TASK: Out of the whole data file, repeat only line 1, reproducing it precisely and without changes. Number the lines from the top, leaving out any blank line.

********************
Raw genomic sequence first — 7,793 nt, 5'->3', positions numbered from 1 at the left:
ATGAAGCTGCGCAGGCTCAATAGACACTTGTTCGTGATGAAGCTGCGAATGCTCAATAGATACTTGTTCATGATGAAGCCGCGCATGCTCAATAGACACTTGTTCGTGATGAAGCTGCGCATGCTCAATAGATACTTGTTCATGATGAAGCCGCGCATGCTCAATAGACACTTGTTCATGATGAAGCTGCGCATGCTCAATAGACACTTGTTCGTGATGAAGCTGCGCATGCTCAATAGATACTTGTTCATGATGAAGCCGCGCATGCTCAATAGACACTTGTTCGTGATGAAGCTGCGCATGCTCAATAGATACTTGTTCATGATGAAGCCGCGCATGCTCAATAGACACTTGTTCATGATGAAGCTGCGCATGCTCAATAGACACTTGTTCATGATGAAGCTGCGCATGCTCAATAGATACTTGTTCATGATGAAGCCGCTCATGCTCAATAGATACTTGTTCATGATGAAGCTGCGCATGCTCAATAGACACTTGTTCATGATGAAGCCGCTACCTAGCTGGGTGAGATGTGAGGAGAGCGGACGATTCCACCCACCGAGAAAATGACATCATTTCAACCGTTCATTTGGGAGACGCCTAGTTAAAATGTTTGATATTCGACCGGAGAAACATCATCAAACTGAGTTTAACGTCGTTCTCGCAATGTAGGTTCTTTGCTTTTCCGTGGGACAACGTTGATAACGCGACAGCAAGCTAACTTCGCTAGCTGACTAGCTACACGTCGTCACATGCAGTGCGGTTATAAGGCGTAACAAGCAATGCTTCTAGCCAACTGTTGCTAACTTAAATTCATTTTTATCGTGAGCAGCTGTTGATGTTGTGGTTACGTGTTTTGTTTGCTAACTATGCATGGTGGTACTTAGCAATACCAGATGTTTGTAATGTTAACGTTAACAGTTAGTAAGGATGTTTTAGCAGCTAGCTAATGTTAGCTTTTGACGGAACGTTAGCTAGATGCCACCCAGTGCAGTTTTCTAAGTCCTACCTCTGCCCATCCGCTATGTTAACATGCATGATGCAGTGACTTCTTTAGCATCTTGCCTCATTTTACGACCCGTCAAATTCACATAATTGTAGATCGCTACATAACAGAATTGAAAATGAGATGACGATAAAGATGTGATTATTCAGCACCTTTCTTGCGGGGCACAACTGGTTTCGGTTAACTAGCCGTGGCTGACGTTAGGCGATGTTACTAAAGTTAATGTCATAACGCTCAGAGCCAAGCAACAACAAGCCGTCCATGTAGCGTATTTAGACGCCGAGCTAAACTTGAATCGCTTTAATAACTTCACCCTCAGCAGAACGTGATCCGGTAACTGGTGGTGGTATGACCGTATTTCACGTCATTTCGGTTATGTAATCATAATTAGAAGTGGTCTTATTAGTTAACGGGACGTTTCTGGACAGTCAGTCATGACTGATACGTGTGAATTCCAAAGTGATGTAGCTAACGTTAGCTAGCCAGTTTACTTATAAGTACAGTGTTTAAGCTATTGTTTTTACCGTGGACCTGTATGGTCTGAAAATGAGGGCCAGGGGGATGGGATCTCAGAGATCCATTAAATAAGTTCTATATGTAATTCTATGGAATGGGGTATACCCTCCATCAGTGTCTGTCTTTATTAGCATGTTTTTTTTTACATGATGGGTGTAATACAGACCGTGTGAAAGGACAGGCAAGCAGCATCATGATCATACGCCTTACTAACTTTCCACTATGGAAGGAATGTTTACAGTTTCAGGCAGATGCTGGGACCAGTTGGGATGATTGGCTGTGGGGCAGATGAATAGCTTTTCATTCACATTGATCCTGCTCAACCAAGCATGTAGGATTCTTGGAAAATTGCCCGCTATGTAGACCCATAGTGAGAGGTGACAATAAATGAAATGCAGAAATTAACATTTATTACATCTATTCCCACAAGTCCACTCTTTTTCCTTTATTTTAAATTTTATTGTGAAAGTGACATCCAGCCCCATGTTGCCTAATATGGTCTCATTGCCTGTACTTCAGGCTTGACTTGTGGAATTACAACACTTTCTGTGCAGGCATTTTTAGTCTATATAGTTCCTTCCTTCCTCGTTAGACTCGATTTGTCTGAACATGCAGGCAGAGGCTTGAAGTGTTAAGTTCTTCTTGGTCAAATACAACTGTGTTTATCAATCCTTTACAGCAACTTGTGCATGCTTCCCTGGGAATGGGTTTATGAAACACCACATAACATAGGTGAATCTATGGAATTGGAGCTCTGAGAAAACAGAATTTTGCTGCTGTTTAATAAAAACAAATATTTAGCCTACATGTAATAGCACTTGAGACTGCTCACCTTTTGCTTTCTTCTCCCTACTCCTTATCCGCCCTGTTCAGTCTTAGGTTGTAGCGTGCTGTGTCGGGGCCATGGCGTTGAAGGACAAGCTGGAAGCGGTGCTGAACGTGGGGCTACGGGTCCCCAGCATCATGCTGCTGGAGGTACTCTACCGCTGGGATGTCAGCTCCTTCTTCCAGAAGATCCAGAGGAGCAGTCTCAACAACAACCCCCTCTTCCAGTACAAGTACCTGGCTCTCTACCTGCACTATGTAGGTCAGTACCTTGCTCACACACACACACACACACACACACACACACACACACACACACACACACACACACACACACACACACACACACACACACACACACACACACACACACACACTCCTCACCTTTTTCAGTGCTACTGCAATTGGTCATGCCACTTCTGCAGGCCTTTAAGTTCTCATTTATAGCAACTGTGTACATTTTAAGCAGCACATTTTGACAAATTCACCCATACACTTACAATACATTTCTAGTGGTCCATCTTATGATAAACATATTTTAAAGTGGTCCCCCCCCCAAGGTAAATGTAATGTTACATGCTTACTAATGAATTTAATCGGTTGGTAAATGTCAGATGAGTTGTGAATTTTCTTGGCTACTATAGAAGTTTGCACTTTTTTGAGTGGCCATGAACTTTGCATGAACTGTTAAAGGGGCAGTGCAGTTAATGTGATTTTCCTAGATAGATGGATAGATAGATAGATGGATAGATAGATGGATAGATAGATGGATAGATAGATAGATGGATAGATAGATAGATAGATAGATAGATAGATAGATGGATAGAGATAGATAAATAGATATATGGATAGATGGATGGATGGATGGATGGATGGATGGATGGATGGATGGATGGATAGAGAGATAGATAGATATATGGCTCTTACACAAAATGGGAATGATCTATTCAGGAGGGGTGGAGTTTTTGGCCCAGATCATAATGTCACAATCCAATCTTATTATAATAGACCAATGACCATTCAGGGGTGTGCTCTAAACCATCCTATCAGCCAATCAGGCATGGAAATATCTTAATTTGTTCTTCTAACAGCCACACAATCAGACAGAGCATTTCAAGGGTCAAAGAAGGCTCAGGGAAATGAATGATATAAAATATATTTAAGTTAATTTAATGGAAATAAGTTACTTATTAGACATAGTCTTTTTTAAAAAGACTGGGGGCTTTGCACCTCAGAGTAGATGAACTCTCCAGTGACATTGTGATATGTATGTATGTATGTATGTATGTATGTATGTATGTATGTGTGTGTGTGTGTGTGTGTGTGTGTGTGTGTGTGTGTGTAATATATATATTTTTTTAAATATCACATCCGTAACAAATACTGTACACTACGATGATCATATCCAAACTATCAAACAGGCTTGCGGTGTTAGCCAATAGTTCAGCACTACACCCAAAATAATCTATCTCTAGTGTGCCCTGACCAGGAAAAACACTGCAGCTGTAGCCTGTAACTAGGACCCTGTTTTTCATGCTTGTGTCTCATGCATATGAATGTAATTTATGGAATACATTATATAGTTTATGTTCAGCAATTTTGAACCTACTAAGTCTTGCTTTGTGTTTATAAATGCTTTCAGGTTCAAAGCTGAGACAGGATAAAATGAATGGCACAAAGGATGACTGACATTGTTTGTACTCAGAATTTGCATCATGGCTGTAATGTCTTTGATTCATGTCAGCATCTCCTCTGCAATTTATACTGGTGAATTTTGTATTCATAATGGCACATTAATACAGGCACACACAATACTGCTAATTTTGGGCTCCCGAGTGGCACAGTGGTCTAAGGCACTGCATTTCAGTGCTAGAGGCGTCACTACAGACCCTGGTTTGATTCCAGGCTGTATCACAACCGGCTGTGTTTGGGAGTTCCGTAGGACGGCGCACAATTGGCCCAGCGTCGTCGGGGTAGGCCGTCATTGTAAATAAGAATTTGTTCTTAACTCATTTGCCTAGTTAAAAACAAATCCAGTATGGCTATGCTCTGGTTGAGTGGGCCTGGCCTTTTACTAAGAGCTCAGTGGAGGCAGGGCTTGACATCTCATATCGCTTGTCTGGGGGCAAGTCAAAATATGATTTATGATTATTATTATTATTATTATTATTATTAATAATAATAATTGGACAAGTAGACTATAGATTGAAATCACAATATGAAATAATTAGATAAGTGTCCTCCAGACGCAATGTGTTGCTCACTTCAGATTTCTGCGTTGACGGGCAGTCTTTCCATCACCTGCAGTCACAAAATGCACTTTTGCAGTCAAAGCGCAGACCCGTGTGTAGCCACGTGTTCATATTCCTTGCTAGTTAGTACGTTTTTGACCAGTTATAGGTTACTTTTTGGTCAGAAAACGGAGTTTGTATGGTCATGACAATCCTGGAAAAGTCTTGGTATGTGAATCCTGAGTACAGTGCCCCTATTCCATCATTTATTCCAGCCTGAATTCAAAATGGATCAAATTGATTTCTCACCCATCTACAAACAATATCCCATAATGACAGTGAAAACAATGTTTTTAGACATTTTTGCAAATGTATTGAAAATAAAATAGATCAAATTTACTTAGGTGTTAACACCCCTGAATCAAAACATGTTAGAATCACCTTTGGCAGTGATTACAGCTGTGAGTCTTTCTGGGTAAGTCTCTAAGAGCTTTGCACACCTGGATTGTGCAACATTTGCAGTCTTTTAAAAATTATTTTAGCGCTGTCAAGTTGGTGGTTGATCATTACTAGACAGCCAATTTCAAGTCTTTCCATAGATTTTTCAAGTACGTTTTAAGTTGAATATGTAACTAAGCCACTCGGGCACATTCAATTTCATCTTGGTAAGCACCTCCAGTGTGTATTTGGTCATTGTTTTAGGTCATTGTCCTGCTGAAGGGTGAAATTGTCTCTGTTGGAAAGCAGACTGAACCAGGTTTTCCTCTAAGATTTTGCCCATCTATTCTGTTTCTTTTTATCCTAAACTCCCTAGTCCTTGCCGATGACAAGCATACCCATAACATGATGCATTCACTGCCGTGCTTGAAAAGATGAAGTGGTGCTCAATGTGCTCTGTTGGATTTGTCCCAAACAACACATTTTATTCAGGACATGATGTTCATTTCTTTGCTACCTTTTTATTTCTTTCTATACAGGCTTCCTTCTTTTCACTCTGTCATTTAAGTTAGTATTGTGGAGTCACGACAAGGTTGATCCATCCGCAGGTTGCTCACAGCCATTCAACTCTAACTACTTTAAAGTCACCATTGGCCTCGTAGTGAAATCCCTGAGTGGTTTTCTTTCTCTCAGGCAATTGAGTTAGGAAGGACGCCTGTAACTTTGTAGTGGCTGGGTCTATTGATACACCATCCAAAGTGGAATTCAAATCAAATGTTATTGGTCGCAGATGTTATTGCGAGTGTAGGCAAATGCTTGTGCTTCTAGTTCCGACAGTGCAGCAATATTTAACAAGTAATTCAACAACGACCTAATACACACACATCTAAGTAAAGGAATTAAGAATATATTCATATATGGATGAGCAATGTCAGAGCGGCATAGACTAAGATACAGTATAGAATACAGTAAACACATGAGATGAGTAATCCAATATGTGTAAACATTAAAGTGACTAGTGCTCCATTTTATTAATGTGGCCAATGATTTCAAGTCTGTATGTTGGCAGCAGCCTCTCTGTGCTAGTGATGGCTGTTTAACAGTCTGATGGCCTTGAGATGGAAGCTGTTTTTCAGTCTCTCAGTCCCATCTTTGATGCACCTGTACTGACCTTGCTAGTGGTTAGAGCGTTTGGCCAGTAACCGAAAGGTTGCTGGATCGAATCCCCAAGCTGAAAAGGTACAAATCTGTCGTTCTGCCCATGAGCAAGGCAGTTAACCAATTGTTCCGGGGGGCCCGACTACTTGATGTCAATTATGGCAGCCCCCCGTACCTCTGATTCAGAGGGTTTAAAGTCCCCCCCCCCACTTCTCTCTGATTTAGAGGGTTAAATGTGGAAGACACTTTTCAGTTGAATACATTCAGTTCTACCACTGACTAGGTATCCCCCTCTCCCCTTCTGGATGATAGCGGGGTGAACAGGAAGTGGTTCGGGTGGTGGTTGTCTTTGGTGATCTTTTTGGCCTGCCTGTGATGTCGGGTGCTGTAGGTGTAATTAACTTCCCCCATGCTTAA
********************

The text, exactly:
Raw genomic sequence first — 7,793 nt, 5'->3', positions numbered from 1 at the left: